First of all, it’s understandable to be confused if you are an avid online trader — especially if your activity includes foreign exchange. F/X markets operate nonstop from 5:00 pm Eastern Standard Time on Sunday until 4:00 p.m. EST on Friday.
And even stock trading websites and apps can make it look like you can trade any time — technically you can, but if you do it during off hours, you will be notified that the actual transaction won’t execute until the next business day.
Why Are the Markets Closed on Good Friday?
Most investing entities in the U.S., U.K. and Japan follow the recommendations of the Securities Industry and Financial Markets Association regarding holidays — and that stipulates closure on Good Friday.
However, SIFMA does not stipulate that the markets should close on the day after Easter, so the markets resume regular hours.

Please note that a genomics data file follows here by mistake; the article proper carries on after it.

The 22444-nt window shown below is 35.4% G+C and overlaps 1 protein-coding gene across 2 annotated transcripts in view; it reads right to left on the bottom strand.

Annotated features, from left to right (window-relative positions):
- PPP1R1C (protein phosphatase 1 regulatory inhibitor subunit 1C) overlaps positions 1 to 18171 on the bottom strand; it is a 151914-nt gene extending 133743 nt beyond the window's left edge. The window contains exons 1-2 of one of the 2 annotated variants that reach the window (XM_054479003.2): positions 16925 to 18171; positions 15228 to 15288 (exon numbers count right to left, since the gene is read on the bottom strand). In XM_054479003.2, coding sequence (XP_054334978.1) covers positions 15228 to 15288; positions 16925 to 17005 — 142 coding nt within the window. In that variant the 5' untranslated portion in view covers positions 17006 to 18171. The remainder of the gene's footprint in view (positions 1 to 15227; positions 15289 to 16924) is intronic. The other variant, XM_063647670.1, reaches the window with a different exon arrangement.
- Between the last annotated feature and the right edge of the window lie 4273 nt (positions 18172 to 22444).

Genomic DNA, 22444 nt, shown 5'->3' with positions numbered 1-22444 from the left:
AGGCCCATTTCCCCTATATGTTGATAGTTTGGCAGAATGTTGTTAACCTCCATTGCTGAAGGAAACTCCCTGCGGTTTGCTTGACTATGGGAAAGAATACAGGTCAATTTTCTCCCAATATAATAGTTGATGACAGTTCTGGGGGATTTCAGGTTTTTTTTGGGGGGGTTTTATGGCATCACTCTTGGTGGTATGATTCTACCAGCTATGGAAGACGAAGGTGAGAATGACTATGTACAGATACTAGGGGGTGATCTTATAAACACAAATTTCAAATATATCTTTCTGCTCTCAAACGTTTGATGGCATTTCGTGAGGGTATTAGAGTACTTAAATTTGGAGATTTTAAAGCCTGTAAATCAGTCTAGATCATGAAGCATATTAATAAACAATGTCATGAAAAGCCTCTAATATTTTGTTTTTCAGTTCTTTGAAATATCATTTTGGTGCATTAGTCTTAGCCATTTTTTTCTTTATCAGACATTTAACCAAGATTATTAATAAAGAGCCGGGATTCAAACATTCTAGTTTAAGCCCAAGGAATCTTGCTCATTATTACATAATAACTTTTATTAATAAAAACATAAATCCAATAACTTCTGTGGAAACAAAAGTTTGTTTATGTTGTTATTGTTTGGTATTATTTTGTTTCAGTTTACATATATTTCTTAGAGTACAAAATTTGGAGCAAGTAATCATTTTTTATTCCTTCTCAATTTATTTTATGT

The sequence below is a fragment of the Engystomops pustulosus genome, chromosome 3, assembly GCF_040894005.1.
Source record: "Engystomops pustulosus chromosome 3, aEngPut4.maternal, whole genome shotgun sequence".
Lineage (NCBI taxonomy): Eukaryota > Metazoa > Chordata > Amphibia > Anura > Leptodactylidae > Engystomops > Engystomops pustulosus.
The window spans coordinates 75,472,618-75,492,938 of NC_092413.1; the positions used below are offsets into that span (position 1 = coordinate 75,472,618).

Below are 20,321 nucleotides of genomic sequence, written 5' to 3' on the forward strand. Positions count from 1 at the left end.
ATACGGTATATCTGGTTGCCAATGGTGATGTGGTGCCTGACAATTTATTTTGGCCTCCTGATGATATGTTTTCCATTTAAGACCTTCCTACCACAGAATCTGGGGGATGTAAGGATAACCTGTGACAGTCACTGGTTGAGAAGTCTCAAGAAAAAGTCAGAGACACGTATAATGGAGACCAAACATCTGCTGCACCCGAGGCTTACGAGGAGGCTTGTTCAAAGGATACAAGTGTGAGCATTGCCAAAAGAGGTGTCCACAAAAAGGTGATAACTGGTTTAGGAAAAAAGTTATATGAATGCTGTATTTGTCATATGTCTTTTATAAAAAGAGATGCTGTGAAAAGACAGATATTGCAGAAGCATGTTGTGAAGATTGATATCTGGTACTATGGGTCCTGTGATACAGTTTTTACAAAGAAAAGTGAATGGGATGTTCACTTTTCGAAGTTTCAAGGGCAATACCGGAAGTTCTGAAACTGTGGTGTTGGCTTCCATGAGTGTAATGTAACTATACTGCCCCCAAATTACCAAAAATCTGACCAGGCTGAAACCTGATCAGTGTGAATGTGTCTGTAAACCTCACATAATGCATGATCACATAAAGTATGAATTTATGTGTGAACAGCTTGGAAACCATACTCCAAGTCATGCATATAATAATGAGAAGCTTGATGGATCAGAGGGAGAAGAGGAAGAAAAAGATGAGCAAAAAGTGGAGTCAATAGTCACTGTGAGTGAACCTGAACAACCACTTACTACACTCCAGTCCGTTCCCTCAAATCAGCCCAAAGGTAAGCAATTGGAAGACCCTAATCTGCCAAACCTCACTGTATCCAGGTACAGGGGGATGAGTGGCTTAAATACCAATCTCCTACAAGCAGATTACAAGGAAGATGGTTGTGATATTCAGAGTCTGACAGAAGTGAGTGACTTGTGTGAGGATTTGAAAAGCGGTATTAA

Awareness of holiday schedules for the markets can help you place smarter trades, especially if you’re considering whether to put in an order during off hours. Think twice before placing an after-hours market order — which means that you ask the site or app to perform the trade at the going rate available at the time of the transaction — versus a limit order or a stop order, which both let you dictate the how much you are willing to pay or accept as a sale price.
To better plan your finances, consider downloading our printable schedule of stock market holidays so you’re prepared — it just might help mitigate confusion the next time you see a business news headline on a weekend.
Readers, what experience, if any, do you have with after-hours stock trading?
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